South Africa's former President Nelson Mandela is "doing very, very well" while undergoing unspecified medical tests at a military hospital, the nation's defense minister said Monday.
Minister Nosiviwe Mapisa-Nqakula stopped to speak to journalists outside of 1 Military Hospital in South Africa's capital, Pretoria, after seeing Mandela, 94, who has been hospitalized there for three days. She offered the first government confirmation that Mandela, who has received military medical care since 2011, is at that hospital.
"He's doing very, very well," the minister said in brief comments. "And it is important to keep him in our prayers and also to be as calm as possible and not cause a state of panic because I think that is not what all of us need."
A statement later issued Monday by the office of President Jacob Zuma also confirmed that Mandela is fine, but did not offer further details.
"Mandela had a good night's rest," the statement by presidential spokesman Mac Maharaj says. "The doctors will still conduct further tests today. He is in good hands."
On Saturday, Zuma's office announced Mandela had been admitted to a Pretoria hospital for medical tests and care that was "consistent for his age." Zuma visited Mandela on Sunday morning at the hospital and found the former leader to be "comfortable and in good care," presidential spokesman Mac Maharaj said in a statement. Maharaj offered no other details about Mandela, nor what medical tests he had undergone since entering the hospital.
In February, Mandela spent a night in a hospital for a minor diagnostic surgery to determine the cause of an abdominal complaint. In January 2011, Mandela was admitted to a Johannesburg hospital for what officials initially described as tests but what turned out to be an acute respiratory infection.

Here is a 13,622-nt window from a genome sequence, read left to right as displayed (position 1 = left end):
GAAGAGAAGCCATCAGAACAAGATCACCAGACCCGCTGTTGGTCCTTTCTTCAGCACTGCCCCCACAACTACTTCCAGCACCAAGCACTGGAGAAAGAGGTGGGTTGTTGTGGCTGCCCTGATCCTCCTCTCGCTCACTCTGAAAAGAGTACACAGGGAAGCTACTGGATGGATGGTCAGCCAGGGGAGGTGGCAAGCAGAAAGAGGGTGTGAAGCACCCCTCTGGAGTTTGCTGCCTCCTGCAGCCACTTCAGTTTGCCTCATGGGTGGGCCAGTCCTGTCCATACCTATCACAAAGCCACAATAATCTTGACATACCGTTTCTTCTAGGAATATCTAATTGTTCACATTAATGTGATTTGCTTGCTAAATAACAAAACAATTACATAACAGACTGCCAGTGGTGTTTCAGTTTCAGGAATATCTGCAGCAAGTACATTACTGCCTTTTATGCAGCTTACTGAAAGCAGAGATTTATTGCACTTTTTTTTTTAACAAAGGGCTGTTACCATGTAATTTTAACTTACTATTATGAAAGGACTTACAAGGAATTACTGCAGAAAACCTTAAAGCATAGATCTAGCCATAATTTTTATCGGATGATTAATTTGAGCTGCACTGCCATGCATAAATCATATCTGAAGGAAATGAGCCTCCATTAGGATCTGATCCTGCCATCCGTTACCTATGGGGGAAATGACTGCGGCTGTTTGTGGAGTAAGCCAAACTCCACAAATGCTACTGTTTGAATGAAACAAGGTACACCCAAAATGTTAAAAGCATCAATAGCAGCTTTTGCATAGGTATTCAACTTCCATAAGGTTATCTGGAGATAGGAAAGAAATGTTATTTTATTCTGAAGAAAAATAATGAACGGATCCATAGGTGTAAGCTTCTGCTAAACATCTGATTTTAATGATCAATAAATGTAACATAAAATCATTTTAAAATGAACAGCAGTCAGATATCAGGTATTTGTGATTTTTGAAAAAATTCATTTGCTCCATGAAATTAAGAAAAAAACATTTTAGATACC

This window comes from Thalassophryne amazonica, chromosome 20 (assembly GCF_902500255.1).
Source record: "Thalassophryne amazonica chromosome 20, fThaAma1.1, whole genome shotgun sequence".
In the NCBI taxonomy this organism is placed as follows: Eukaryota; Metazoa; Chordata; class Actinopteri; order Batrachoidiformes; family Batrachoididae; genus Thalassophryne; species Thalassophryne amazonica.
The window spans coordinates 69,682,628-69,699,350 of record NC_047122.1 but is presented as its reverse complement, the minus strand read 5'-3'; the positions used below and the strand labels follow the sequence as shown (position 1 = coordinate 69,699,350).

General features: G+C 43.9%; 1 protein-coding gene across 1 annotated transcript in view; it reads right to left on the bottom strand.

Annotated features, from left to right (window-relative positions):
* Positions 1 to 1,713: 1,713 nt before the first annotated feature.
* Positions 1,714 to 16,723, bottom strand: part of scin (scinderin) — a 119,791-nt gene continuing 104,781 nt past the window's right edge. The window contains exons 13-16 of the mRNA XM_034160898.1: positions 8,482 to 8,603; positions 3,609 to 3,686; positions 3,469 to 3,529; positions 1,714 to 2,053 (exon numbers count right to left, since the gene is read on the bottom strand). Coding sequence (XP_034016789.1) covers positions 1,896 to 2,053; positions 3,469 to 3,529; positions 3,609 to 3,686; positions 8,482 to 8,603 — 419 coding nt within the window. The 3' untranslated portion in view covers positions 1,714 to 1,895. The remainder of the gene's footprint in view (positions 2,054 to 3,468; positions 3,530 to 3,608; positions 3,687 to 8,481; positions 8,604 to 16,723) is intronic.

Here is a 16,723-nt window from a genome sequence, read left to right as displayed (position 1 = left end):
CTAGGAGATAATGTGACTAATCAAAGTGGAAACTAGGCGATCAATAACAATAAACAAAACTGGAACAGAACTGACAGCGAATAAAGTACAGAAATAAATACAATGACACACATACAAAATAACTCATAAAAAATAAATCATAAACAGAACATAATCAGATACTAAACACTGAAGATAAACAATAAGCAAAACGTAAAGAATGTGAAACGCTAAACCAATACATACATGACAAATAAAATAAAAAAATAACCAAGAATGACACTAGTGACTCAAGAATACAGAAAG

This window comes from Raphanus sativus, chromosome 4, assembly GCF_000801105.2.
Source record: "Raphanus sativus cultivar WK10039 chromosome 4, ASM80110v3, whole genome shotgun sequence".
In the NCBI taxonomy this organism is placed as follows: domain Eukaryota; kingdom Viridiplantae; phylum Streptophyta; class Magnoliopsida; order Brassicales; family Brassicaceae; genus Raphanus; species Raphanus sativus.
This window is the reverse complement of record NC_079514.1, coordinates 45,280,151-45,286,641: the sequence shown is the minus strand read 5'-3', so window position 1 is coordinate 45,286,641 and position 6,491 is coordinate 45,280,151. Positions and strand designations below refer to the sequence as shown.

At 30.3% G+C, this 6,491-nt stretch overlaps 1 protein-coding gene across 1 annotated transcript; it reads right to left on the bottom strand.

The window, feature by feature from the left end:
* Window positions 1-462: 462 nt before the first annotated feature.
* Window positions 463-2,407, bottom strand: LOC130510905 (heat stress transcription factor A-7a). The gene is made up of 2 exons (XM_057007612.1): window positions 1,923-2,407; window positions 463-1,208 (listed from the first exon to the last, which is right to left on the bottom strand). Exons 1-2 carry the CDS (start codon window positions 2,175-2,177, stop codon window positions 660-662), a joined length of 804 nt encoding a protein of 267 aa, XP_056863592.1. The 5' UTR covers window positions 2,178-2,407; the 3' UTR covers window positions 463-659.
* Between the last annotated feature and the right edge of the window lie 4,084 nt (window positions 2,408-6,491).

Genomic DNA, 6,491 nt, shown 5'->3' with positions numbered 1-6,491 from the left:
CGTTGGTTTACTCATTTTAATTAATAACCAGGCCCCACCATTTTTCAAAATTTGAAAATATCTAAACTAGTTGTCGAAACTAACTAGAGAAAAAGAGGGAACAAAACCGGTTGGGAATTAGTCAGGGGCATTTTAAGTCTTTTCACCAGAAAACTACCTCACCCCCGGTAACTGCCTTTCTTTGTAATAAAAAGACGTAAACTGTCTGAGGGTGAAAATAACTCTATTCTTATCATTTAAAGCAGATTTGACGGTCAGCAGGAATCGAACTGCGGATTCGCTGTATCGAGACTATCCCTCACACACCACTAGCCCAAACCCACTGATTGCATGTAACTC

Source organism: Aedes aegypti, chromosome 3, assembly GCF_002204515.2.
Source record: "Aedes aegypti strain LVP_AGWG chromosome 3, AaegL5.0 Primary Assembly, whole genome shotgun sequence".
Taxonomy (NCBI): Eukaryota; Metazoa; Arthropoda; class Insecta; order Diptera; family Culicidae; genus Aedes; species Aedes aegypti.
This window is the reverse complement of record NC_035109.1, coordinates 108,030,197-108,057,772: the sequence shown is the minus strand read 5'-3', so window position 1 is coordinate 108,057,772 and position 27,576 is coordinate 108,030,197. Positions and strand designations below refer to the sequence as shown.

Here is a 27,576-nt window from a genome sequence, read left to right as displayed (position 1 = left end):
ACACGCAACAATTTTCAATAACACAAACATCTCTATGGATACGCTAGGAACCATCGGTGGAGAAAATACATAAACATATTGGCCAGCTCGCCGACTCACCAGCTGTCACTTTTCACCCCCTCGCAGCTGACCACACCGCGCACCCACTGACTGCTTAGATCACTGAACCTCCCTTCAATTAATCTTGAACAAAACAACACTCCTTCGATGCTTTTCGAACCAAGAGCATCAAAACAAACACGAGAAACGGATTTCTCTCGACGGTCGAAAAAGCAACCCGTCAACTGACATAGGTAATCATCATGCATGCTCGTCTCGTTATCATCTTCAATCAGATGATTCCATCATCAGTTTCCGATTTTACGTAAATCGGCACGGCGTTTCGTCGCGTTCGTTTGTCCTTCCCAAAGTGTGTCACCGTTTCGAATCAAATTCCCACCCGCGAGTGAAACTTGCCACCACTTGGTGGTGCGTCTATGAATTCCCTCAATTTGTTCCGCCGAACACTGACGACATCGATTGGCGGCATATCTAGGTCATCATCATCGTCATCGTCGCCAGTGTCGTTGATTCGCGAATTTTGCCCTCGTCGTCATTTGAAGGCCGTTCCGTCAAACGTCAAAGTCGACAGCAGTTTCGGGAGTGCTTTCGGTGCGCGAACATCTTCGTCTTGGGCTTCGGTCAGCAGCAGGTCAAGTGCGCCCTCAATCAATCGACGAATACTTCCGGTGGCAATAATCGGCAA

Mandela has had other health problems. He contracted tuberculosis during his years in prison and had surgery for an enlarged prostate gland in 1985. In 2001, Mandela underwent seven weeks of radiation therapy for prostate cancer, ultimately beating the disease.
Mandela, who spent 27 years in prison for fighting racist white rule, became South Africa's first black president in 1994 and served one five-year term. The Nobel laureate later retired from public life to live in his remote village of Qunu, in the Eastern Cape area, and last made a public appearance when his country hosted the 2010 World Cup soccer tournament. He has grown increasingly frail in recent years.
Associated Press writer Thomas Phakane in Pretoria, South Africa, contributed to this report.
Jon Gambrell can be reached at WWW.TWITTER.COM/JONGAMBRELLAP .
SOURCE: JON GAMBRELL